Just the thoughts of a crusty geologist, who loves Jesus. :slight_smile:

Reading from my copy of the study version of the New American Bible, Genisis, chapter 2 from vs.4 thru 25 is actually a much older story than chap 1.

“2:4b-25 this section is chiefly concerned with the creation of man. It is much older than the narrative of Gen 1, 1 thru 2, 4a. Here, God is creating man before the rest of His creatures, which are made for man’s sake.”

The part I highlighted in red gives the difference between the two versions. So it seems that the age of this part of the text was ascertained through examination of empirical data, that is, primary sources.

What those primary sources are, I don’t know. But, if you read the chapters seperately, they become two different stories.

See what happens when you read your bible version this way and post your response. I’d be curious to read your answer.


Dear Forumers,

Thanks a lot guys for the explanations. It’s still difficult for me to stand firm on one belief! Not only on the point-of-views on Genesis 1&2, but on the 6 days of creation and all the way through chapter 11.

 It's hard for me to not break into a different discussion on evolution! :)   

I think my view on this is going to be that chapters 1 and 2 are the same story, told from two different views, that only appear to contradict. I think the author is trying to explain the exact same story, but in a different order(just elaborating on Adam and Eve the second time through).
Let me try to not sound crazy… :stuck_out_tongue:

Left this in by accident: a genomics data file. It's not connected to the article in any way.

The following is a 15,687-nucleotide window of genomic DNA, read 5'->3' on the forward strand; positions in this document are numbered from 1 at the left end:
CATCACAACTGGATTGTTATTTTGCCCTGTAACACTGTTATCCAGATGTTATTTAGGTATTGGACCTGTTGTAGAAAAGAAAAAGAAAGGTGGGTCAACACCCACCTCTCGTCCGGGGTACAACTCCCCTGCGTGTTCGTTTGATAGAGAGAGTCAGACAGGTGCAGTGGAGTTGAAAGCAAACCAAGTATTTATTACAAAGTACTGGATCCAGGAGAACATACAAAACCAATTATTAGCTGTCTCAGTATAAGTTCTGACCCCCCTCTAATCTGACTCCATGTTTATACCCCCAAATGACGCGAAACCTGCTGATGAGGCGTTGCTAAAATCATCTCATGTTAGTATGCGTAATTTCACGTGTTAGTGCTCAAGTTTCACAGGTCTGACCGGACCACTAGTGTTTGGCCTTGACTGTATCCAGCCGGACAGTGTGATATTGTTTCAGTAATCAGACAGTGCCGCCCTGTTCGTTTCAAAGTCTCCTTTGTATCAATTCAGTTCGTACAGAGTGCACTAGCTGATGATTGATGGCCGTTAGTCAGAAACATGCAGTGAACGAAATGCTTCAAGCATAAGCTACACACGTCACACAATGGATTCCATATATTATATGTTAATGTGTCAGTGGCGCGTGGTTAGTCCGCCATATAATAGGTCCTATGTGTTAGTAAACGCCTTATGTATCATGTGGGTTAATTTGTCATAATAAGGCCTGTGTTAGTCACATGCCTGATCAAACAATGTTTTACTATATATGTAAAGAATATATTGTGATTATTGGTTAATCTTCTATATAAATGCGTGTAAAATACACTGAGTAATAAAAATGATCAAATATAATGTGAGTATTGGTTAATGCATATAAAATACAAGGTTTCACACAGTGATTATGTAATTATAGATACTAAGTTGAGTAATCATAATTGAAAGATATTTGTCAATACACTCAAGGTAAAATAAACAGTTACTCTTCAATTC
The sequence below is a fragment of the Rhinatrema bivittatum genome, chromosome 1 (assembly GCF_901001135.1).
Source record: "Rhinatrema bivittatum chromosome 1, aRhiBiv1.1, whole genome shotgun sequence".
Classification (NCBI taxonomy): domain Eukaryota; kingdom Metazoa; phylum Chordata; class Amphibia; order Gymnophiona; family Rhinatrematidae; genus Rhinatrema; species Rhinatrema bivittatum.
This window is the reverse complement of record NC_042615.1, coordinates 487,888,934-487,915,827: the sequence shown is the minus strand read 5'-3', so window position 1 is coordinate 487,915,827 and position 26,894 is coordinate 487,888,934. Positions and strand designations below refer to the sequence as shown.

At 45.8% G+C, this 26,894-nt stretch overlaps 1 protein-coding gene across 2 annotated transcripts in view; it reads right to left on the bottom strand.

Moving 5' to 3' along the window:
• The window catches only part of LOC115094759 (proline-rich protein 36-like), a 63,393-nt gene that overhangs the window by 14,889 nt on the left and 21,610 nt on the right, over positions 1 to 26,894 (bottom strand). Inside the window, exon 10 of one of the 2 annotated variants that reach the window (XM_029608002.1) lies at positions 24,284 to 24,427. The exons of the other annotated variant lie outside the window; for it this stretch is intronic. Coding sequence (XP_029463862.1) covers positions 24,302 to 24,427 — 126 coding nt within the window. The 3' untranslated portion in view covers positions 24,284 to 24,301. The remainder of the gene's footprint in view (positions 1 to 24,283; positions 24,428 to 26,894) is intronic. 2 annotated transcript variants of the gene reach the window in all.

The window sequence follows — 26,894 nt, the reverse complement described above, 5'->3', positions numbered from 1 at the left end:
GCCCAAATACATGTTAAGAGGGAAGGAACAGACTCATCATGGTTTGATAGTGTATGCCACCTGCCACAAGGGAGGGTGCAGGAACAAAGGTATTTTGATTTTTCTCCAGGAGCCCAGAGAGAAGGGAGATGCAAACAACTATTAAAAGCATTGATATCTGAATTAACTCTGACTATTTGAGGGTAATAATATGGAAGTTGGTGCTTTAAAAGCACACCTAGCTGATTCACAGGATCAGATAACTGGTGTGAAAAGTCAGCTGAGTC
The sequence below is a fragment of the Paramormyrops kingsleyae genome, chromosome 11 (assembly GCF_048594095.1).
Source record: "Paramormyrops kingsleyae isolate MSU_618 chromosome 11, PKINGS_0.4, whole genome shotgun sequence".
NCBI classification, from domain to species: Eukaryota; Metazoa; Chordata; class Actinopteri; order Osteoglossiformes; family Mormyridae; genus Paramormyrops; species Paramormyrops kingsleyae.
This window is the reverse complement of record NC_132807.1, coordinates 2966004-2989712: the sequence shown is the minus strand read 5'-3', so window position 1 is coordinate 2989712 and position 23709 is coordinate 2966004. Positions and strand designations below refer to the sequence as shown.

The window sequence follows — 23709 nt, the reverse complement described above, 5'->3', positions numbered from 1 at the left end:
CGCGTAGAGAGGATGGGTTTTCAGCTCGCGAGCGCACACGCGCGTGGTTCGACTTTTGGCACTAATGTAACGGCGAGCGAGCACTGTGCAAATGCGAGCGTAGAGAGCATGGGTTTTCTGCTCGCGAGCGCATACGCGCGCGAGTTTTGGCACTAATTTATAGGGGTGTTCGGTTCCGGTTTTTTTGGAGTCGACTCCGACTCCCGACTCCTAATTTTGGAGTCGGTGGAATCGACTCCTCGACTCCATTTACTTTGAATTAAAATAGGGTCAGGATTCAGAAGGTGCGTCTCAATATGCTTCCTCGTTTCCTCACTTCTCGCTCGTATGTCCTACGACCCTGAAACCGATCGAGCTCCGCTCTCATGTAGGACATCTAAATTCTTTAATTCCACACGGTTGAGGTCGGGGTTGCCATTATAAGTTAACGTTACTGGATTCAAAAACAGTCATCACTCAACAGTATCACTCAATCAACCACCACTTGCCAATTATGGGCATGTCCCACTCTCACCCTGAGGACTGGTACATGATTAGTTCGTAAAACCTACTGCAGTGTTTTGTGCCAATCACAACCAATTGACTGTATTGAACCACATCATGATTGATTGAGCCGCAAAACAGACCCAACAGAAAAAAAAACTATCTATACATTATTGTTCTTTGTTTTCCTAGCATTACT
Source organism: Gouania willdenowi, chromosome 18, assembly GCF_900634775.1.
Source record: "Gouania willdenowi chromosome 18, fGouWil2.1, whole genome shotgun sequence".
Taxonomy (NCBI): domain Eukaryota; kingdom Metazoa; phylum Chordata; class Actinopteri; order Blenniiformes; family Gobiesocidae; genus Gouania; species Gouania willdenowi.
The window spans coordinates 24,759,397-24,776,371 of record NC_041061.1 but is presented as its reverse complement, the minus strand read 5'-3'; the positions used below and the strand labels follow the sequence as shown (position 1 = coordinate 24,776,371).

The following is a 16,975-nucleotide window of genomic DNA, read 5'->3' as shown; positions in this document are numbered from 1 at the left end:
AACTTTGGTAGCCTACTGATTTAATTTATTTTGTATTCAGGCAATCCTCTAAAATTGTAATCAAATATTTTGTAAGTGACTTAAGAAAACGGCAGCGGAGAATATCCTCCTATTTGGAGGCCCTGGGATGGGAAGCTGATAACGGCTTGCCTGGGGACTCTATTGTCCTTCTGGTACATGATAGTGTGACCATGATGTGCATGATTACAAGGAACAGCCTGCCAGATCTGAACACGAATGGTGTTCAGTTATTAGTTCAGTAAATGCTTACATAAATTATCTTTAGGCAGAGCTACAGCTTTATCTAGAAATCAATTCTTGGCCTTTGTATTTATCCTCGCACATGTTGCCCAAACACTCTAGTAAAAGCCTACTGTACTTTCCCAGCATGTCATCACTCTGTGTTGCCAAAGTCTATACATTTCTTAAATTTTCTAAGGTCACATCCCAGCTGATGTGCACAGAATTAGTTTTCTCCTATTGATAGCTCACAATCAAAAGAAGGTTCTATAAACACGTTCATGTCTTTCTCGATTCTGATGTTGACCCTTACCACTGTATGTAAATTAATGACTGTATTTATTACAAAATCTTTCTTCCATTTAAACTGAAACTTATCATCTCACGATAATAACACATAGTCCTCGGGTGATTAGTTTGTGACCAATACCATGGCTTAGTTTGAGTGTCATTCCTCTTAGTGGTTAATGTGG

example: the nursery rhym Jack and Jill. Jill came tumbling after Jack who broke his crown after trying to fetch a pail of water.
–It’s backwards, but doesn’t it say the exact same thing as the original?

 Please show me what's right and or wrong with my thinking!

          Stubbornly seeking the truth,


Is there anybody who has the Hebrew Version of Genesis who also understands hebrew?

The fault I see with it is that the english translations are just that—translations.

Is there a word in Genesis 2 that can show that the order is the same but told in a different order?

For instance, In Troy’s analagy:

Jill came tumbling after Jack who broke his crown after fetching a pail of water.

The word “after” tells us that the pail of water came first, then the falling.

In Him, through her,
Pio Magnus

By the way Troy:

Catholicism has no qualms about a “literal” interpretation of Genesis, nor, for that matter does it have a problem with a figurative interpretation of Genesis as long as the reader admits that

  1. God created the Earth and all things on it
  2. Man fell from God’s Grace through sin

[quote=Catechism of the Catholic Church] 284 The great interest accorded to these studies is strongly stimulated by a question of another order, which goes beyond the proper domain of the natural sciences. It is not only a question of knowing when and how the univese arose physically, or when man appeared, but rather of discovering the meaning of such an origin: is the universe goverened by chance, blind fate, anonymous necessity, or by a transcendent, intelligent and good Being called “God”?